Mailinglist Archive: opensuse-factory (439 mails)

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Re: [opensuse-factory] Adding SSDs?
  • From: Jason <relentropy@xxxxxxxxx>
  • Date: Thu, 13 Mar 2014 16:33:53 -0400
  • Message-id: <464916568.Yhsg8GibSK@host.laptop>
On Thursday, March 13, 2014 09:01:13 Hans Witvliet wrote:
On Thu, 2014-03-13 at 11:37 -0400, Jason wrote:
Hi Hans,

On Wednesday, March 12, 2014 23:06:09 Hans Witvliet wrote:
On Tue, 2014-03-11 at 13:41 +0800, Jason wrote:
Run them as you'd normally do, there's no need to complicate things.
It's
state of the art technology and everything is basically done for you
by
the
fw.

That said, you should read these few links[1] and balance it out
basically.
Alignment is what is most important when setting up the partitions for
life
and performance. Other than that, ext4 mount flags and mindful use of
high
I/O operations is enough.

https://wiki.archlinux.org/index.php/Solid_State_Drives
https://wiki.debian.org/SSDOptimization

Has ssd quality improved that much?

Couple of years ago i replaced a normal hdd with a 30GB sdd, and
installed the distro on it. However, the swap certainly killed the sdd.

What makes you think swap killed it and what brand was it? Usually the way
it fails tells you what happened. If you started to have lots of freezes,
corrupted data, rw errors, this are cells deteriorating. If it failed
suddenly, it is most likely the controller itself that crapped itself.
No, it wasn't that. Seen that behaviour on too many USB-drives

The system used to have little mem (just 2GB).
It started with read errors on the device, first once a week, (i noticed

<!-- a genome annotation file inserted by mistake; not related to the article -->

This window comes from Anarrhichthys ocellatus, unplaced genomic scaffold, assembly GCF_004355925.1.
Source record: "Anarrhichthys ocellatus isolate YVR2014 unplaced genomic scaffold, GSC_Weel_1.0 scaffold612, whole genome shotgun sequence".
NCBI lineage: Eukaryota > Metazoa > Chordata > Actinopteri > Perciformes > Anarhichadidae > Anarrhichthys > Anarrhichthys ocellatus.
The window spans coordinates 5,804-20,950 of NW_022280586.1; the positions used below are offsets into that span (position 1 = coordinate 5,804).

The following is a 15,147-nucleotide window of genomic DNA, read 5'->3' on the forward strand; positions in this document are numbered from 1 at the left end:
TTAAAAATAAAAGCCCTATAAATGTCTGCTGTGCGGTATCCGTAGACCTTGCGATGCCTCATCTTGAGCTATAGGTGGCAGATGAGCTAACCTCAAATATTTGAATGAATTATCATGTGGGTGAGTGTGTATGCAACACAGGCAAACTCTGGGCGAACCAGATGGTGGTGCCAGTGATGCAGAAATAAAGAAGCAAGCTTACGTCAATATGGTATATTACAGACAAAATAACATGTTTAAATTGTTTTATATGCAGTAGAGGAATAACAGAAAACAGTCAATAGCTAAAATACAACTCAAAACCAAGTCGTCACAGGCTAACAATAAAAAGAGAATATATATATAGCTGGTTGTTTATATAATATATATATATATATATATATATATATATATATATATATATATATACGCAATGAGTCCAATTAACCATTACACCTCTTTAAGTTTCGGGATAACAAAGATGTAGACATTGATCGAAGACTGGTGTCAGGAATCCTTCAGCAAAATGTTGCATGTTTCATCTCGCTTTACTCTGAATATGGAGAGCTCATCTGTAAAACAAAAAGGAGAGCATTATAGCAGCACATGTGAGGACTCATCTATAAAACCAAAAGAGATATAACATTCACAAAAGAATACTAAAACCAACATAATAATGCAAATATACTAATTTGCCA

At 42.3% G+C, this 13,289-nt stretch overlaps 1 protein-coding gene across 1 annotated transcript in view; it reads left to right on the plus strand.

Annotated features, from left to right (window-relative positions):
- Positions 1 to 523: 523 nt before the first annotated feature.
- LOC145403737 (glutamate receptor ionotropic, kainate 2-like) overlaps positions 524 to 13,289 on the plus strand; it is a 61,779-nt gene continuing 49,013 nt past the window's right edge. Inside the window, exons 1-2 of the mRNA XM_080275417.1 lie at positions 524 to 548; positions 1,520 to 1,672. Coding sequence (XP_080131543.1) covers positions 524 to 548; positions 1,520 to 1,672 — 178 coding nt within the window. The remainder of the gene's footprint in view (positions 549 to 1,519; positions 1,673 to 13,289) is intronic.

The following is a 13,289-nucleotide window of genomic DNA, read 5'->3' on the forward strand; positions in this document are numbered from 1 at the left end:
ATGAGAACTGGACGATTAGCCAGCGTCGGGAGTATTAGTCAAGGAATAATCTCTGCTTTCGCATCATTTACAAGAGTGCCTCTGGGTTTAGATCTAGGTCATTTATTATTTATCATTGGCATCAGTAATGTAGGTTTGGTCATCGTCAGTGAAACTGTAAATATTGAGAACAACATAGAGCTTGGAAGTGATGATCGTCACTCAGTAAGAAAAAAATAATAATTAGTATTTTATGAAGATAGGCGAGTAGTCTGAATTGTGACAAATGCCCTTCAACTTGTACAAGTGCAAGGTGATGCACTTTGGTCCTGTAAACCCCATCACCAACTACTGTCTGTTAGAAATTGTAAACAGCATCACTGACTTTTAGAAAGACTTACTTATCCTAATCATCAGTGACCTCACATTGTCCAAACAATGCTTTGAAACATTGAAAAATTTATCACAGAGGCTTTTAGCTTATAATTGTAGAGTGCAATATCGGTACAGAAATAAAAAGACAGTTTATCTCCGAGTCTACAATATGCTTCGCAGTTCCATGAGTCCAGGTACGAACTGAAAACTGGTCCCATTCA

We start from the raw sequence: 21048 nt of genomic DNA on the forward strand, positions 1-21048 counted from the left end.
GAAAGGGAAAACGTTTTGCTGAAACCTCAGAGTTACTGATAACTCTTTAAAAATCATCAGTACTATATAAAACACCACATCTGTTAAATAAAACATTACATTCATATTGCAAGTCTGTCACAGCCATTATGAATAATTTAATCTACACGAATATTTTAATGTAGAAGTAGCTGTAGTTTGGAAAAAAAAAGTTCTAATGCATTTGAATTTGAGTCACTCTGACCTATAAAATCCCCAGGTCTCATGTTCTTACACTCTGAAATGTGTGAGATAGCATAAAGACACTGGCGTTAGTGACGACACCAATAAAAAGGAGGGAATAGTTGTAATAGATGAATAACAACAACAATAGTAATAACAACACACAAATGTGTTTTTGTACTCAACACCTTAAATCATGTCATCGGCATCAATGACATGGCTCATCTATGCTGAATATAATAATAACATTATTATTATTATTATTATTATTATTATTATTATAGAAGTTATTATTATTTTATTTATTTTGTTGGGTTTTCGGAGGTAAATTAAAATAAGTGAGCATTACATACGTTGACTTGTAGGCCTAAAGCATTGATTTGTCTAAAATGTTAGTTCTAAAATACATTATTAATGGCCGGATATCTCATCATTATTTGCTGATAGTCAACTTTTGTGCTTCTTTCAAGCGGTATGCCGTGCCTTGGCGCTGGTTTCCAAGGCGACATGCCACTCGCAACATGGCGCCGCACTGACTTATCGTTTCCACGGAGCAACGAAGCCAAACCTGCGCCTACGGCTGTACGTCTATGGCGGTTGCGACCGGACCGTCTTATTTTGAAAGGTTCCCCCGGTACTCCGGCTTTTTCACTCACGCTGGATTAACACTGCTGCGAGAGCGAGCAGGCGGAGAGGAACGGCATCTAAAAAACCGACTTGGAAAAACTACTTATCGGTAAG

but gave little attention). Later on became more and more, until a dayly
log-rotate was filled up with it. I'll guess one of the latest thing i
did was a system update, followed by an complete distro upgrade.
After that failed, i tried a freash (from iso) install, but i could not
put a file system on the disk anymore....

Cell dying off. This is actually most favorable failure. Intel will for example
enter ro mode if that starts to happen so you can clone the drive if needed.

So, i guess with moders sdd, the best choice is to get the biggest you
can, so that the wear can be spread among a far more greater number of
cells. (And i would still keep the "safety-lane" swap-area on a
dedicated traditional hdd)

Not necessarily biggest, but at minimum 80GB if used as a main drive.

If there is lot of swapping going around it defeats the purpose of SSD.
It really isn't an issue to have it on SSD but that is just my 2c.


btw, i just noticed that i paid more for my 30GB drive than i would have
to pay now for a 1TB SSD-drive. Time flies, just like money.

Indeed. Intel X25M was a kidney and then some:)
That said, it is really without comparison with 'classic' HDD as a main drive.

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